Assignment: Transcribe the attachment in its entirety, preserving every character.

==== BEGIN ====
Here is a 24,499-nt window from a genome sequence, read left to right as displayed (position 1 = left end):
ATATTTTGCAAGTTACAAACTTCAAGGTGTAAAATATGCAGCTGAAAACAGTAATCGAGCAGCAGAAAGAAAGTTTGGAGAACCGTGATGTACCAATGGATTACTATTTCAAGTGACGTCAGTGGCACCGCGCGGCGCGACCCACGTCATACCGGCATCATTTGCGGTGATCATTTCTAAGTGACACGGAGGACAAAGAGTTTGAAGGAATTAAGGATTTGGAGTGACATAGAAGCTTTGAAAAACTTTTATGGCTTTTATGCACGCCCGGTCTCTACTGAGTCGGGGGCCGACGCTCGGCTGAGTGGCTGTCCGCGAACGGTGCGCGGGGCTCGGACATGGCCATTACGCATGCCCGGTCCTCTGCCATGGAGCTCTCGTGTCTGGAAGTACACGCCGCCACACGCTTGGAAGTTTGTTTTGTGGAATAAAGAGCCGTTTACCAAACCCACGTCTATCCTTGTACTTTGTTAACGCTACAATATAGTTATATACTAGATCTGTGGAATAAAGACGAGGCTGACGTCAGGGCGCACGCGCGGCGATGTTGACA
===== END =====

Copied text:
Here is a 24,499-nt window from a genome sequence, read left to right as displayed (position 1 = left end):
ATATTTTGCAAGTTACAAACTTCAAGGTGTAAAATATGCAGCTGAAAACAGTAATCGAGCAGCAGAAAGAAAGTTTGGAGAACCGTGATGTACCAATGGATTACTATTTCAAGTGACGTCAGTGGCACCGCGCGGCGCGACCCACGTCATACCGGCATCATTTGCGGTGATCATTTCTAAGTGACACGGAGGACAAAGAGTTTGAAGGAATTAAGGATTTGGAGTGACATAGAAGCTTTGAAAAACTTTTATGGCTTTTATGCACGCCCGGTCTCTACTGAGTCGGGGGCCGACGCTCGGCTGAGTGGCTGTCCGCGAACGGTGCGCGGGGCTCGGACATGGCCATTACGCATGCCCGGTCCTCTGCCATGGAGCTCTCGTGTCTGGAAGTACACGCCGCCACACGCTTGGAAGTTTGTTTTGTGGAATAAAGAGCCGTTTACCAAACCCACGTCTATCCTTGTACTTTGTTAACGCTACAATATAGTTATATACTAGATCTGTGGAATAAAGACGAGGCTGACGTCAGGGCGCACGCGCGGCGATGTTGACA